Merger and Acquisition (M&A) activity among food & beverage (F&B) industry participants in North America maintained a reasonably robust pace in 2019 with over 300 completed transactions, achieving a level roughly in line with 2018 performance. At the same time, the aggregate value of deals closed in 2019 dropped significantly to just over $14 billion, as compared to just over $35 billion in 2018 and approximately twice that amount in 2017. This follows a trend of fewer blockbuster transactions in which mega strategics traditionally pursued competing and/or complimentary product lines aimed at consolidation, expanding category market share, and dominating retailers’ shelf space.
For many of the large consolidators of years past, the current focus has shifted from market share expansion to optimizing previous acquisitions and pursuing investments in legacy brands and on-trend alternatives (e.g., better-for-you foods). These better-for-you foods are generally natural/organic, minimally processed, and plant-based with a focus on the consumer that is pursuing a healthier, more active lifestyle. M&A activity within the F&B industry is increasingly attributable to several prevailing themes, including (i) divestitures of non-core brands and product lines in order to reshape portfolios and focus resources on traditional core competencies, and (ii) pursuit of disruptive acquisitions in areas that appeal to growing consumer preference for healthy beverages, snacks and meals that fall within the better-for-you category. Significant divestiture transactions in 2019 included (i) Kellogg’s sale of its cookies and fruit snacks business to Ferrero International (makers of Nutella) in July, 2019 for approximately $1.3 billion, and (ii) the sale by Campbell Soup of its Arnott’s Biscuits division to financial buyer KKR in August, 2019 for $2.2 billion. As for transactions of a more niche variety that fit the healthy, better-for-you description, there were numerous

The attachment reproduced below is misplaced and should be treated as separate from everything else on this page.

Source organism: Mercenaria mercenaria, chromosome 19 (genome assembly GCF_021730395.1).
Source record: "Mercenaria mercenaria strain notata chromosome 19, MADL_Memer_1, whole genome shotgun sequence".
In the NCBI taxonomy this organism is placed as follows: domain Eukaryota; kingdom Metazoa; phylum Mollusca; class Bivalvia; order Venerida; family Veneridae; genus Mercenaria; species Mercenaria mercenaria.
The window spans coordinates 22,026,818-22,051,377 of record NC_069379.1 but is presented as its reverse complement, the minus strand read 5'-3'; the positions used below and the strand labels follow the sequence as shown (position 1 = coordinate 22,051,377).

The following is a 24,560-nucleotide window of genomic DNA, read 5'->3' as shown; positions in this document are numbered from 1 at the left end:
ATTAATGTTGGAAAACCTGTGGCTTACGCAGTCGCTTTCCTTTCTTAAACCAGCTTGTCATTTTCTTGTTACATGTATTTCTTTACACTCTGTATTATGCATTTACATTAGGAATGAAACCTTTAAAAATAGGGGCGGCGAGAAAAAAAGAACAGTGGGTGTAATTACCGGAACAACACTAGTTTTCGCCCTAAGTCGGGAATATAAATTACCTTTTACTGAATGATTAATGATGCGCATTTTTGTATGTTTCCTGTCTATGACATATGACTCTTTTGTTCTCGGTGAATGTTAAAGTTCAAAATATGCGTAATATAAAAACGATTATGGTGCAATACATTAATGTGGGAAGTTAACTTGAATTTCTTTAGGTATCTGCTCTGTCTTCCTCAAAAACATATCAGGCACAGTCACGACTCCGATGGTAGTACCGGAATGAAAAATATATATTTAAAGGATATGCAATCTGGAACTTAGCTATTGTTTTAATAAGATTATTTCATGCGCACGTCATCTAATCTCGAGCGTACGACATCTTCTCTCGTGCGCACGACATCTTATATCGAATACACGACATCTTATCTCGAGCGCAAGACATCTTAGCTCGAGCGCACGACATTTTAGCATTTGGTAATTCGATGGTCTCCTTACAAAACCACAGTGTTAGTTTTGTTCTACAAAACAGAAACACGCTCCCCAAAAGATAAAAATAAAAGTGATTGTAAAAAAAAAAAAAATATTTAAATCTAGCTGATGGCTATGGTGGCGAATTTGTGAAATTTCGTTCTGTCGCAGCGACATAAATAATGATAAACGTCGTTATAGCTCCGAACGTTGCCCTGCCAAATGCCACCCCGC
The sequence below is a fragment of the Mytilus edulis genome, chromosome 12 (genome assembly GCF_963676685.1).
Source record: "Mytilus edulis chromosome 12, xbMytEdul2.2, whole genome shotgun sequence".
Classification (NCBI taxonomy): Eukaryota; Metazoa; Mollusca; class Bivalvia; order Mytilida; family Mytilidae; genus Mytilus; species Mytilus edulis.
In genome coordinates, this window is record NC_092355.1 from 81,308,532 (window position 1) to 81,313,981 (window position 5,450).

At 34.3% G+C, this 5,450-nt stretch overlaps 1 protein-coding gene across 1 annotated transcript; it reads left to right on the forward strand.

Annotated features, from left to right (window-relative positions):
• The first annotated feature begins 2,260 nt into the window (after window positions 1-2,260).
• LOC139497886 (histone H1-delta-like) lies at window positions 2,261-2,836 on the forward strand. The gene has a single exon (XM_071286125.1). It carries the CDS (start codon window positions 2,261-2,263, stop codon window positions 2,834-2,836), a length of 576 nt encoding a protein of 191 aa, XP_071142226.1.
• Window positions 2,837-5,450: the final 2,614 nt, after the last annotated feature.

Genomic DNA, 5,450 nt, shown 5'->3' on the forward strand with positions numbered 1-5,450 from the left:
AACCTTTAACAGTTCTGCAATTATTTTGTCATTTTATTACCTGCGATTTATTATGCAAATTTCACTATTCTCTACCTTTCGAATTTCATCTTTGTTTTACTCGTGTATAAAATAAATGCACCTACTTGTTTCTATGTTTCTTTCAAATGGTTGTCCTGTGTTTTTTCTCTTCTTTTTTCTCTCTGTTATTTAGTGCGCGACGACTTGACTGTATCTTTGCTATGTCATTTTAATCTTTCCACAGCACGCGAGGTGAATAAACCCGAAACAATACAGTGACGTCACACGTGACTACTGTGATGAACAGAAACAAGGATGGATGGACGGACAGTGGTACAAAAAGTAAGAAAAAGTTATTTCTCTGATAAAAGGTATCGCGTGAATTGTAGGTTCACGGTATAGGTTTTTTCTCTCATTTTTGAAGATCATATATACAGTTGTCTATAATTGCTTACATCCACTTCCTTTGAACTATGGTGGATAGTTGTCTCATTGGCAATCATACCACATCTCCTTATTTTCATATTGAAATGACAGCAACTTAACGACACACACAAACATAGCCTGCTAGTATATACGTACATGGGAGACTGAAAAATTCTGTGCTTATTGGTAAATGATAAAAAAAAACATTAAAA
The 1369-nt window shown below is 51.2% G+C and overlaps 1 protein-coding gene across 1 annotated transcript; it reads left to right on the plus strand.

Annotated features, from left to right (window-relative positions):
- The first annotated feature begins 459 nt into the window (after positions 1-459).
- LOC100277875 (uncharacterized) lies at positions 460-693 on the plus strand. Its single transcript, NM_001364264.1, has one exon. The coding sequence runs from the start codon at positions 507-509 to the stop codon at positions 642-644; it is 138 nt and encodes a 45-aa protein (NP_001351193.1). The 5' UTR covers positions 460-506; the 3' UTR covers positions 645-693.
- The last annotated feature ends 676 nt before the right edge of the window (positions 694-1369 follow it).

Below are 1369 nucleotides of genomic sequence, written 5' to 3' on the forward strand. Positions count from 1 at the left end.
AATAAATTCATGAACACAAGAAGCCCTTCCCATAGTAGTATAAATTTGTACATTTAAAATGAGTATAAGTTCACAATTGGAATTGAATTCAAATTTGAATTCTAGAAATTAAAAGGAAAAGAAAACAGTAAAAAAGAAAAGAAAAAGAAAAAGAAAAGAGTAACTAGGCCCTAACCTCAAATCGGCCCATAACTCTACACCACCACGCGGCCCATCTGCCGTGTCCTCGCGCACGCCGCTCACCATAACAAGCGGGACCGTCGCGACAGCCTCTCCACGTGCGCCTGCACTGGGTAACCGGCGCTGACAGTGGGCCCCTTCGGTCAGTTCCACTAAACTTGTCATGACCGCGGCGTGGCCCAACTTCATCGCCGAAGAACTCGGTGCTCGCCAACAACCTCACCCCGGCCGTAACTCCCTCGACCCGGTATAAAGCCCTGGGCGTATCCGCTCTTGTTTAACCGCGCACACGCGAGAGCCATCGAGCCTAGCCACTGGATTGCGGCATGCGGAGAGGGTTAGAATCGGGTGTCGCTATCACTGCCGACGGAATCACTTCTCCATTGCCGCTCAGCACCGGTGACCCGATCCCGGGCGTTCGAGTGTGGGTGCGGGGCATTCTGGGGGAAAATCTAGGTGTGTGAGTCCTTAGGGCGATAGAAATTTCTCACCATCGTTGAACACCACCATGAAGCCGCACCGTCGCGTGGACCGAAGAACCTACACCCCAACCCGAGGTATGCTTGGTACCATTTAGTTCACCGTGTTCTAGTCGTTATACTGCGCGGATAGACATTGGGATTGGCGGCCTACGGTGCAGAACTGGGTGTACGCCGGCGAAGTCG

examples, with healthy snacks and beverages accounting for the majority. Examples included (i) PepsiCo’s announced acquisition of BFY (Better For You Brands), maker of PopCorners and Rice Rounds, in December, 2019, (ii) Hostess Brands’ announced acquisition of Voortman Cookies in December, 2019 for $320 million, (iii) Hershey’s acquisition in September, 2019 of ONE brands (nutrition bar maker) for just under $400 million, (iv) Atkins Nutritionals acquisition of nutritional snack company Quest Nutrition for $1.0 billion in August, 2019, and (v) Coca Cola’s September, 2019 acquisition of Italian mineral water and sparkling beverage company Lurisia for $97 million.
So, does an environment in which larger strategic acquirers are more focused on rebalancing current portfolios and less on growth via acquisition equate to a softer market for potential sellers of F&B companies? The answer is generally “no”. Whatever pull back occurred among strategic buyers in 2019 was effectively offset by an escalation in transaction demand on the part of financial sponsors (e.g., private equity funds), which represent a massive and growing pool of investable liquidity. KKR’s $2.2 billion acquisition of Arnott’s Biscuits from Campbell Soup, mentioned previously, is a prime example of private equity’s interest in the F&B sector. Investor interest in F&B targets in 2019 was enhanced by dynamics that included (i) less competition from more internally focused traditional strategic buyers, and (ii) given concerns about a potential economic slowdown, the desire to invest in more defensive, less cyclical industries such as F&B. With relative economic stability, receptive capital markets and early signals of lessening trade tensions as we head into 2020, we anticipate that the drivers of M&A activity in the F&B industry in 2019 will continue to support a robust deal pace in the coming year.
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